We have had some customers experience difficulties over the years when using hydroboost systems with mini pumps and the typical aftermarket remote reservoirs (low on capacity and do not offer proper de-aeration engineering). Some have managed to get their setups running decently, though most have found that the only way they could get the PS system to work right is by swapping out the remote reservoir to this SR-126H unit from PSC:

Reservoir itself:

http://www.pscmotorsports.com/gen-iv...-filter-1.html

With hose kit:

http://www.pscmotorsports.com/gen-iv...-w-filter.html

You also need to make 100% certain that all fittings, hose and adapters between the reservoir and the PS pump have a MINIMUM ½” inner diameter, otherwise the PS pump will cavitate and always run noisy (yes, I am only talking about the pump feed hose between the reservoir and the PS pump)(all other hoses in the PS system will be AN-6 or 3/8). Some customers I have worked with have stated that the remote reservoirs are shipped with inadequate AN-8 sized feed nipple with less than a 7/16 ID = guaranteed cavitation issues per the bottleneck inside of the adapters (the factory usage of these pumps ran a minimum 5/8 ID in the pump feed by comparison).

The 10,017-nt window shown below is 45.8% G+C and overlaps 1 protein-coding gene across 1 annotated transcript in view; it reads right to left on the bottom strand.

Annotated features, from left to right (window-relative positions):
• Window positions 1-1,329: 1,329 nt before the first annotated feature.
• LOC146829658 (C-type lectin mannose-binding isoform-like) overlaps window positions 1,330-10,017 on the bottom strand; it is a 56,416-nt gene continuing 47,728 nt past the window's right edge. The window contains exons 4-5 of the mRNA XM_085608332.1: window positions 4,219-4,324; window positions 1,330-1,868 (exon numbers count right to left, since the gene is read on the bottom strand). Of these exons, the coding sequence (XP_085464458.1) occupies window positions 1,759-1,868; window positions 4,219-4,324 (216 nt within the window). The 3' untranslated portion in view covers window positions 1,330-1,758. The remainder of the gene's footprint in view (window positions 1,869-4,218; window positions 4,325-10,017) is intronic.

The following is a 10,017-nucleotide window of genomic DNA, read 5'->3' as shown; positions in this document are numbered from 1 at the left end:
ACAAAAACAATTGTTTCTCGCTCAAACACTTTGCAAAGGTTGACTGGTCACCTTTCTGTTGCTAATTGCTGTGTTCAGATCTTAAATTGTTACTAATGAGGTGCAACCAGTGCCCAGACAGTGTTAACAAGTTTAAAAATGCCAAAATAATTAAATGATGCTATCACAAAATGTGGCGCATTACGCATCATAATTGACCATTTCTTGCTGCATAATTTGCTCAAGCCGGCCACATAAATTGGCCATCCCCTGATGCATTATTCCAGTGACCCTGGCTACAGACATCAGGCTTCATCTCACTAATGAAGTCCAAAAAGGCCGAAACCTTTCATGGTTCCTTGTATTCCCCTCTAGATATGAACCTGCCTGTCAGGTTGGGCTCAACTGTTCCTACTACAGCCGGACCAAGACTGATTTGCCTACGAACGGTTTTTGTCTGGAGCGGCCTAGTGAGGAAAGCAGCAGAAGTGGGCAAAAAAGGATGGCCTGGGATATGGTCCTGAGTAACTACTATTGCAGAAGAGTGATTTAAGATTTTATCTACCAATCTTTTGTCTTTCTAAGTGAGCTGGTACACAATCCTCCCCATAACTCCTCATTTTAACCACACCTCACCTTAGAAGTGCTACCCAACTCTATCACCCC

https://lateral-g.net/forums/showthread.php4?t=15052

https://lateral-g.net/forums/showthread.php4?t=10930

The other key factors we have found over the years is to make sure that the replacement pump isn’t flowing excessively, as this can cause all kinds of similar troubles also. The factory stock “canned ham” full size classic Saginaw P series pump would typically flow about 2.2 GPM (gallons per minute), yet we have seen many other prominent suppliers providing pumps that are flowing WAY too much at 3.5 to 3.8 GPM, which causes excessive heat and pressures – backing them down to 2.2 GPM by replacing the PS pump output fitting tames them right back down. Here is a replacement output fitting / valve that fits many of the popular aftermarket GM based minipumps: